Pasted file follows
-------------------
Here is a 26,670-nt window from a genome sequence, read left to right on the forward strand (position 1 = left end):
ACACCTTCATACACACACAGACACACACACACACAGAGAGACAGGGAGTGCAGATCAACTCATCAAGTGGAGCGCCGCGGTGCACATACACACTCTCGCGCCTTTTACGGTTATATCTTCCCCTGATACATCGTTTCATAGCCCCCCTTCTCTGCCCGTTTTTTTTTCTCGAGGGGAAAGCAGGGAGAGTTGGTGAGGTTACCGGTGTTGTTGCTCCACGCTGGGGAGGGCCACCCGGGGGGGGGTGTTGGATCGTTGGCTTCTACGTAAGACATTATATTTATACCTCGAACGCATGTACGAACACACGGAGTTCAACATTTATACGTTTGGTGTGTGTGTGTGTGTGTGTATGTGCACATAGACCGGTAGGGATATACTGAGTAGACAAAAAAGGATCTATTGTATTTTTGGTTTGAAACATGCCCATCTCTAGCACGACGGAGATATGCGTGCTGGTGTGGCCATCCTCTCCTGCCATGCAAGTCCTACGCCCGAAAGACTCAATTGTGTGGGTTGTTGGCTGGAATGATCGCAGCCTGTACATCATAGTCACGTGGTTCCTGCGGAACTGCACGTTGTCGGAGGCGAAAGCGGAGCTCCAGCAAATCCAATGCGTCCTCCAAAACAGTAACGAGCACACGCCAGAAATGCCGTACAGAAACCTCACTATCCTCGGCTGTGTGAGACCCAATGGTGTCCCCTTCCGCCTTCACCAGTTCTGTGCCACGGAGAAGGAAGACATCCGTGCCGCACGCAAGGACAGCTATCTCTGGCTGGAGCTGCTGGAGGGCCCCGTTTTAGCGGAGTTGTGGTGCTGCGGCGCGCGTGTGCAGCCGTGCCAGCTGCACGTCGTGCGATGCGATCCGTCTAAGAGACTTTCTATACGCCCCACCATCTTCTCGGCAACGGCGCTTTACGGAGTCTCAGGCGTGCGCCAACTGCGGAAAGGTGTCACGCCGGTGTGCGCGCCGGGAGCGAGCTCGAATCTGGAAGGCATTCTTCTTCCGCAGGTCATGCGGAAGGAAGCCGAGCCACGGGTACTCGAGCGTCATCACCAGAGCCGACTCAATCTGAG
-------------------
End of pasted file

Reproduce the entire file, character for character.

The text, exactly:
Here is a 26,670-nt window from a genome sequence, read left to right on the forward strand (position 1 = left end):
ACACCTTCATACACACACAGACACACACACACACAGAGAGACAGGGAGTGCAGATCAACTCATCAAGTGGAGCGCCGCGGTGCACATACACACTCTCGCGCCTTTTACGGTTATATCTTCCCCTGATACATCGTTTCATAGCCCCCCTTCTCTGCCCGTTTTTTTTTCTCGAGGGGAAAGCAGGGAGAGTTGGTGAGGTTACCGGTGTTGTTGCTCCACGCTGGGGAGGGCCACCCGGGGGGGGGTGTTGGATCGTTGGCTTCTACGTAAGACATTATATTTATACCTCGAACGCATGTACGAACACACGGAGTTCAACATTTATACGTTTGGTGTGTGTGTGTGTGTGTGTATGTGCACATAGACCGGTAGGGATATACTGAGTAGACAAAAAAGGATCTATTGTATTTTTGGTTTGAAACATGCCCATCTCTAGCACGACGGAGATATGCGTGCTGGTGTGGCCATCCTCTCCTGCCATGCAAGTCCTACGCCCGAAAGACTCAATTGTGTGGGTTGTTGGCTGGAATGATCGCAGCCTGTACATCATAGTCACGTGGTTCCTGCGGAACTGCACGTTGTCGGAGGCGAAAGCGGAGCTCCAGCAAATCCAATGCGTCCTCCAAAACAGTAACGAGCACACGCCAGAAATGCCGTACAGAAACCTCACTATCCTCGGCTGTGTGAGACCCAATGGTGTCCCCTTCCGCCTTCACCAGTTCTGTGCCACGGAGAAGGAAGACATCCGTGCCGCACGCAAGGACAGCTATCTCTGGCTGGAGCTGCTGGAGGGCCCCGTTTTAGCGGAGTTGTGGTGCTGCGGCGCGCGTGTGCAGCCGTGCCAGCTGCACGTCGTGCGATGCGATCCGTCTAAGAGACTTTCTATACGCCCCACCATCTTCTCGGCAACGGCGCTTTACGGAGTCTCAGGCGTGCGCCAACTGCGGAAAGGTGTCACGCCGGTGTGCGCGCCGGGAGCGAGCTCGAATCTGGAAGGCATTCTTCTTCCGCAGGTCATGCGGAAGGAAGCCGAGCCACGGGTACTCGAGCGTCATCACCAGAGCCGACTCAATCTGAG